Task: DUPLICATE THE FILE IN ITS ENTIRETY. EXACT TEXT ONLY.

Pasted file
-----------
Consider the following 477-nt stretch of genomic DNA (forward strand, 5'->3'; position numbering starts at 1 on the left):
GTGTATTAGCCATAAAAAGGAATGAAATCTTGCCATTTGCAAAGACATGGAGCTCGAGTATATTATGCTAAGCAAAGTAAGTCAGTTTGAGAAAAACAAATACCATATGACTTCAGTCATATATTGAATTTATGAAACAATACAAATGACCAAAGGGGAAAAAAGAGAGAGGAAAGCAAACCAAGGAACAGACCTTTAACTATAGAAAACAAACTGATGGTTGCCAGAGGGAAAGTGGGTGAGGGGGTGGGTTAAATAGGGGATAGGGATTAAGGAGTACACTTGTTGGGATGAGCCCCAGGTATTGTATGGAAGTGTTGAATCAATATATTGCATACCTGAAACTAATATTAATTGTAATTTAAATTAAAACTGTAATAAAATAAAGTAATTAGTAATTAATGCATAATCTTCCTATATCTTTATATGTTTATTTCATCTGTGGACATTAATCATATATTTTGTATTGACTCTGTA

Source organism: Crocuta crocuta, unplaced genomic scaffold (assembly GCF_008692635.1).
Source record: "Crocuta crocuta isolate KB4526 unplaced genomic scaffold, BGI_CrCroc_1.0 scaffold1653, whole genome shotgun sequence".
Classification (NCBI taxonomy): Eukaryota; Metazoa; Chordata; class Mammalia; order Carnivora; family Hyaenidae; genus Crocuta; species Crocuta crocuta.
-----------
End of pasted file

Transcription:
Consider the following 477-nt stretch of genomic DNA (forward strand, 5'->3'; position numbering starts at 1 on the left):
GTGTATTAGCCATAAAAAGGAATGAAATCTTGCCATTTGCAAAGACATGGAGCTCGAGTATATTATGCTAAGCAAAGTAAGTCAGTTTGAGAAAAACAAATACCATATGACTTCAGTCATATATTGAATTTATGAAACAATACAAATGACCAAAGGGGAAAAAAGAGAGAGGAAAGCAAACCAAGGAACAGACCTTTAACTATAGAAAACAAACTGATGGTTGCCAGAGGGAAAGTGGGTGAGGGGGTGGGTTAAATAGGGGATAGGGATTAAGGAGTACACTTGTTGGGATGAGCCCCAGGTATTGTATGGAAGTGTTGAATCAATATATTGCATACCTGAAACTAATATTAATTGTAATTTAAATTAAAACTGTAATAAAATAAAGTAATTAGTAATTAATGCATAATCTTCCTATATCTTTATATGTTTATTTCATCTGTGGACATTAATCATATATTTTGTATTGACTCTGTA

Source organism: Crocuta crocuta, unplaced genomic scaffold (assembly GCF_008692635.1).
Source record: "Crocuta crocuta isolate KB4526 unplaced genomic scaffold, BGI_CrCroc_1.0 scaffold1653, whole genome shotgun sequence".
Classification (NCBI taxonomy): Eukaryota; Metazoa; Chordata; class Mammalia; order Carnivora; family Hyaenidae; genus Crocuta; species Crocuta crocuta.